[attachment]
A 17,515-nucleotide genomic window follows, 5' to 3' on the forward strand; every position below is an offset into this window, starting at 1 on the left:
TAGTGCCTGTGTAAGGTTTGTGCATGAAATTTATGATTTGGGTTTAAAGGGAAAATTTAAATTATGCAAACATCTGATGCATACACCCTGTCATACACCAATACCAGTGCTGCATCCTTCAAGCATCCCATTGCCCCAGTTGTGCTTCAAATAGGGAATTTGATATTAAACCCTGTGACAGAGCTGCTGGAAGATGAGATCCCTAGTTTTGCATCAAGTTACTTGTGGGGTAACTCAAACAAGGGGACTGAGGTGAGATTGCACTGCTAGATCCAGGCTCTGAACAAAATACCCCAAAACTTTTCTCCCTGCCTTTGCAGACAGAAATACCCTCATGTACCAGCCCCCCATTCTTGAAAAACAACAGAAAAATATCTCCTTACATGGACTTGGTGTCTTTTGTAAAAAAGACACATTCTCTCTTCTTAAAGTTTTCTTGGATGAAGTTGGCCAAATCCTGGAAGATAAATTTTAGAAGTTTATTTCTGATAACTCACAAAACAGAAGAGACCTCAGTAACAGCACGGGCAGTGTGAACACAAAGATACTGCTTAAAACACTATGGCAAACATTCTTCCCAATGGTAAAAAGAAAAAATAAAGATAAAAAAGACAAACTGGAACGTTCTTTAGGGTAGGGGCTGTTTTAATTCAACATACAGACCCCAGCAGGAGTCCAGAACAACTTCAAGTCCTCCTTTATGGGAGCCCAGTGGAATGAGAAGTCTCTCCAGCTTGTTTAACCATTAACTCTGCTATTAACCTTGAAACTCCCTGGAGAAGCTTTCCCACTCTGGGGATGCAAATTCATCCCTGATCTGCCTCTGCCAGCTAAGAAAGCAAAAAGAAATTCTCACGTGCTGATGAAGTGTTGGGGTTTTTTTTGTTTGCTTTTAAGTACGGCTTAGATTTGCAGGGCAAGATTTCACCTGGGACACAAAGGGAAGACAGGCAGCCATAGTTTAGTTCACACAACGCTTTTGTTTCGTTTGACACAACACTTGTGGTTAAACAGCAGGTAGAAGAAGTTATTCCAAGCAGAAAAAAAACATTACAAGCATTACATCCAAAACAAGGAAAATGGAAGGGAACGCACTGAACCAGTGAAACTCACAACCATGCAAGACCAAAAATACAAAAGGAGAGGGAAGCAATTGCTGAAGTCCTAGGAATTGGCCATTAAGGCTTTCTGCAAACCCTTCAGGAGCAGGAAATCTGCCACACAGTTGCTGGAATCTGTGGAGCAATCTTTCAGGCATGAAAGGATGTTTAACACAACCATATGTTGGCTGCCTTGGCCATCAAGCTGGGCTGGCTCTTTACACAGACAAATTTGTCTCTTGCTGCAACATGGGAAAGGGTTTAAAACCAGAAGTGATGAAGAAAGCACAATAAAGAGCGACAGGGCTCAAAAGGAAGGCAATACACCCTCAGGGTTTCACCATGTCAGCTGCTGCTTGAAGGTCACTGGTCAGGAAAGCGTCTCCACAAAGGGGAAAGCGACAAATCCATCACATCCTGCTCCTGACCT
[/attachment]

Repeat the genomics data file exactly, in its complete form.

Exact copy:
A 17,515-nucleotide genomic window follows, 5' to 3' on the forward strand; every position below is an offset into this window, starting at 1 on the left:
TAGTGCCTGTGTAAGGTTTGTGCATGAAATTTATGATTTGGGTTTAAAGGGAAAATTTAAATTATGCAAACATCTGATGCATACACCCTGTCATACACCAATACCAGTGCTGCATCCTTCAAGCATCCCATTGCCCCAGTTGTGCTTCAAATAGGGAATTTGATATTAAACCCTGTGACAGAGCTGCTGGAAGATGAGATCCCTAGTTTTGCATCAAGTTACTTGTGGGGTAACTCAAACAAGGGGACTGAGGTGAGATTGCACTGCTAGATCCAGGCTCTGAACAAAATACCCCAAAACTTTTCTCCCTGCCTTTGCAGACAGAAATACCCTCATGTACCAGCCCCCCATTCTTGAAAAACAACAGAAAAATATCTCCTTACATGGACTTGGTGTCTTTTGTAAAAAAGACACATTCTCTCTTCTTAAAGTTTTCTTGGATGAAGTTGGCCAAATCCTGGAAGATAAATTTTAGAAGTTTATTTCTGATAACTCACAAAACAGAAGAGACCTCAGTAACAGCACGGGCAGTGTGAACACAAAGATACTGCTTAAAACACTATGGCAAACATTCTTCCCAATGGTAAAAAGAAAAAATAAAGATAAAAAAGACAAACTGGAACGTTCTTTAGGGTAGGGGCTGTTTTAATTCAACATACAGACCCCAGCAGGAGTCCAGAACAACTTCAAGTCCTCCTTTATGGGAGCCCAGTGGAATGAGAAGTCTCTCCAGCTTGTTTAACCATTAACTCTGCTATTAACCTTGAAACTCCCTGGAGAAGCTTTCCCACTCTGGGGATGCAAATTCATCCCTGATCTGCCTCTGCCAGCTAAGAAAGCAAAAAGAAATTCTCACGTGCTGATGAAGTGTTGGGGTTTTTTTTGTTTGCTTTTAAGTACGGCTTAGATTTGCAGGGCAAGATTTCACCTGGGACACAAAGGGAAGACAGGCAGCCATAGTTTAGTTCACACAACGCTTTTGTTTCGTTTGACACAACACTTGTGGTTAAACAGCAGGTAGAAGAAGTTATTCCAAGCAGAAAAAAAACATTACAAGCATTACATCCAAAACAAGGAAAATGGAAGGGAACGCACTGAACCAGTGAAACTCACAACCATGCAAGACCAAAAATACAAAAGGAGAGGGAAGCAATTGCTGAAGTCCTAGGAATTGGCCATTAAGGCTTTCTGCAAACCCTTCAGGAGCAGGAAATCTGCCACACAGTTGCTGGAATCTGTGGAGCAATCTTTCAGGCATGAAAGGATGTTTAACACAACCATATGTTGGCTGCCTTGGCCATCAAGCTGGGCTGGCTCTTTACACAGACAAATTTGTCTCTTGCTGCAACATGGGAAAGGGTTTAAAACCAGAAGTGATGAAGAAAGCACAATAAAGAGCGACAGGGCTCAAAAGGAAGGCAATACACCCTCAGGGTTTCACCATGTCAGCTGCTGCTTGAAGGTCACTGGTCAGGAAAGCGTCTCCACAAAGGGGAAAGCGACAAATCCATCACATCCTGCTCCTGACCT